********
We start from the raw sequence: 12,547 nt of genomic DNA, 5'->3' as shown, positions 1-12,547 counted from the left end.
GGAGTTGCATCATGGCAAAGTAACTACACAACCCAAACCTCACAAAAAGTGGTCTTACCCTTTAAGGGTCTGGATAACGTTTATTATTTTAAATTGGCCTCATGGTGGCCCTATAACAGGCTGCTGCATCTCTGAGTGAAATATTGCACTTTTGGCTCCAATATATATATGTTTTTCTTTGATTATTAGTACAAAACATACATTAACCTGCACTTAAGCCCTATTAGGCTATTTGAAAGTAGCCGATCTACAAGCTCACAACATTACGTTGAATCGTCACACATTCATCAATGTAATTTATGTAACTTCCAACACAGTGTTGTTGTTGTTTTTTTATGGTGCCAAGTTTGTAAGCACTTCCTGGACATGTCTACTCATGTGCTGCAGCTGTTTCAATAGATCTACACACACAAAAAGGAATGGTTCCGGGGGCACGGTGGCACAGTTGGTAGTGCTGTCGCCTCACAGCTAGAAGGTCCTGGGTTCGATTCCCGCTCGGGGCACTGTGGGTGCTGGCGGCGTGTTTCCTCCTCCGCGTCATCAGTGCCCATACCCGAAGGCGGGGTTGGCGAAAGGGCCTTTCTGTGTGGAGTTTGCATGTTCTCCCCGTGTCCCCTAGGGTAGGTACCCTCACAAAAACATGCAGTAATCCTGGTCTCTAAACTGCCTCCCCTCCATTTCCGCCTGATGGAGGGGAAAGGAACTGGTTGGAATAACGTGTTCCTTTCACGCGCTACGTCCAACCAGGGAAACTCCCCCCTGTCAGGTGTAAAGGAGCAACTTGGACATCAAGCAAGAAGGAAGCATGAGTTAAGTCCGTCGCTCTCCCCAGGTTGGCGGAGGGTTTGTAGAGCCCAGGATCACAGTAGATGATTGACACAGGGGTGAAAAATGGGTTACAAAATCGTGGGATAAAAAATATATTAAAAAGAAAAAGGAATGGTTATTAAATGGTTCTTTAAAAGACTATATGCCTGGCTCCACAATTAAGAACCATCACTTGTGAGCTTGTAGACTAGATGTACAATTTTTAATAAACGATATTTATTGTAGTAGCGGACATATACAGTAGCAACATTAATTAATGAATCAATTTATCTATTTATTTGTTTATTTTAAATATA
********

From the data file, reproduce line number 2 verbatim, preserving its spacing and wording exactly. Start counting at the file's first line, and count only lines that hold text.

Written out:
GGAGTTGCATCATGGCAAAGTAACTACACAACCCAAACCTCACAAAAAGTGGTCTTACCCTTTAAGGGTCTGGATAACGTTTATTATTTTAAATTGGCCTCATGGTGGCCCTATAACAGGCTGCTGCATCTCTGAGTGAAATATTGCACTTTTGGCTCCAATATATATATGTTTTTCTTTGATTATTAGTACAAAACATACATTAACCTGCACTTAAGCCCTATTAGGCTATTTGAAAGTAGCCGATCTACAAGCTCACAACATTACGTTGAATCGTCACACATTCATCAATGTAATTTATGTAACTTCCAACACAGTGTTGTTGTTGTTTTTTTATGGTGCCAAGTTTGTAAGCACTTCCTGGACATGTCTACTCATGTGCTGCAGCTGTTTCAATAGATCTACACACACAAAAAGGAATGGTTCCGGGGGCACGGTGGCACAGTTGGTAGTGCTGTCGCCTCACAGCTAGAAGGTCCTGGGTTCGATTCCCGCTCGGGGCACTGTGGGTGCTGGCGGCGTGTTTCCTCCTCCGCGTCATCAGTGCCCATACCCGAAGGCGGGGTTGGCGAAAGGGCCTTTCTGTGTGGAGTTTGCATGTTCTCCCCGTGTCCCCTAGGGTAGGTACCCTCACAAAAACATGCAGTAATCCTGGTCTCTAAACTGCCTCCCCTCCATTTCCGCCTGATGGAGGGGAAAGGAACTGGTTGGAATAACGTGTTCCTTTCACGCGCTACGTCCAACCAGGGAAACTCCCCCCTGTCAGGTGTAAAGGAGCAACTTGGACATCAAGCAAGAAGGAAGCATGAGTTAAGTCCGTCGCTCTCCCCAGGTTGGCGGAGGGTTTGTAGAGCCCAGGATCACAGTAGATGATTGACACAGGGGTGAAAAATGGGTTACAAAATCGTGGGATAAAAAATATATTAAAAAGAAAAAGGAATGGTTATTAAATGGTTCTTTAAAAGACTATATGCCTGGCTCCACAATTAAGAACCATCACTTGTGAGCTTGTAGACTAGATGTACAATTTTTAATAAACGATATTTATTGTAGTAGCGGACATATACAGTAGCAACATTAATTAATGAATCAATTTATCTATTTATTTGTTTATTTTAAATATA